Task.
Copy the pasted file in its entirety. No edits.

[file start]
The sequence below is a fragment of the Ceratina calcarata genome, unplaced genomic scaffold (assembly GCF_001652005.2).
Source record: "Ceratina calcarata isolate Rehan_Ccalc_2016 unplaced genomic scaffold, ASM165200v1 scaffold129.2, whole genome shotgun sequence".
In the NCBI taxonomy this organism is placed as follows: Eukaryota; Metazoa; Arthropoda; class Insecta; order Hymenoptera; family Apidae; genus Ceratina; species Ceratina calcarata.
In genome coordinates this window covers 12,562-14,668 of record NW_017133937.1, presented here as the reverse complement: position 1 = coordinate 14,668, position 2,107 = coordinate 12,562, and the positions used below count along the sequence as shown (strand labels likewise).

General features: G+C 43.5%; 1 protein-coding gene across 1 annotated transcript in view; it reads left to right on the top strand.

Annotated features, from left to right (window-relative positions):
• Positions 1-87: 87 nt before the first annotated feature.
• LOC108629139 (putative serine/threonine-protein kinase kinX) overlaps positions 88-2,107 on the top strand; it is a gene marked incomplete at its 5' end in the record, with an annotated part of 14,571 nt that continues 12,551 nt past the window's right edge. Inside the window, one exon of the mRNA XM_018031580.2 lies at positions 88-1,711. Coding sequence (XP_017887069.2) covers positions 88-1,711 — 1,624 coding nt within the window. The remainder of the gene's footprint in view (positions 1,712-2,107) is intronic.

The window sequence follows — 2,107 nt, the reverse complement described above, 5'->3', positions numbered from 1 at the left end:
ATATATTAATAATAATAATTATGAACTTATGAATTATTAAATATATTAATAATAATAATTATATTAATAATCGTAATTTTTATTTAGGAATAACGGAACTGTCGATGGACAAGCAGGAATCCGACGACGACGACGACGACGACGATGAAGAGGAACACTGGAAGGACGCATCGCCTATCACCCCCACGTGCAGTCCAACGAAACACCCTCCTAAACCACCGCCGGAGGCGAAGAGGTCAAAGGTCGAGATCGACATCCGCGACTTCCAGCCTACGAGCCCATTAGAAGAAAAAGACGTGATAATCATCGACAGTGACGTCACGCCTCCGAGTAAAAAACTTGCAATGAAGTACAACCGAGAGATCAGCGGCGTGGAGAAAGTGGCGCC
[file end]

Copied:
The sequence below is a fragment of the Ceratina calcarata genome, unplaced genomic scaffold (assembly GCF_001652005.2).
Source record: "Ceratina calcarata isolate Rehan_Ccalc_2016 unplaced genomic scaffold, ASM165200v1 scaffold129.2, whole genome shotgun sequence".
In the NCBI taxonomy this organism is placed as follows: Eukaryota; Metazoa; Arthropoda; class Insecta; order Hymenoptera; family Apidae; genus Ceratina; species Ceratina calcarata.
In genome coordinates this window covers 12,562-14,668 of record NW_017133937.1, presented here as the reverse complement: position 1 = coordinate 14,668, position 2,107 = coordinate 12,562, and the positions used below count along the sequence as shown (strand labels likewise).

General features: G+C 43.5%; 1 protein-coding gene across 1 annotated transcript in view; it reads left to right on the top strand.

Annotated features, from left to right (window-relative positions):
• Positions 1-87: 87 nt before the first annotated feature.
• LOC108629139 (putative serine/threonine-protein kinase kinX) overlaps positions 88-2,107 on the top strand; it is a gene marked incomplete at its 5' end in the record, with an annotated part of 14,571 nt that continues 12,551 nt past the window's right edge. Inside the window, one exon of the mRNA XM_018031580.2 lies at positions 88-1,711. Coding sequence (XP_017887069.2) covers positions 88-1,711 — 1,624 coding nt within the window. The remainder of the gene's footprint in view (positions 1,712-2,107) is intronic.

The window sequence follows — 2,107 nt, the reverse complement described above, 5'->3', positions numbered from 1 at the left end:
ATATATTAATAATAATAATTATGAACTTATGAATTATTAAATATATTAATAATAATAATTATATTAATAATCGTAATTTTTATTTAGGAATAACGGAACTGTCGATGGACAAGCAGGAATCCGACGACGACGACGACGACGACGATGAAGAGGAACACTGGAAGGACGCATCGCCTATCACCCCCACGTGCAGTCCAACGAAACACCCTCCTAAACCACCGCCGGAGGCGAAGAGGTCAAAGGTCGAGATCGACATCCGCGACTTCCAGCCTACGAGCCCATTAGAAGAAAAAGACGTGATAATCATCGACAGTGACGTCACGCCTCCGAGTAAAAAACTTGCAATGAAGTACAACCGAGAGATCAGCGGCGTGGAGAAAGTGGCGCC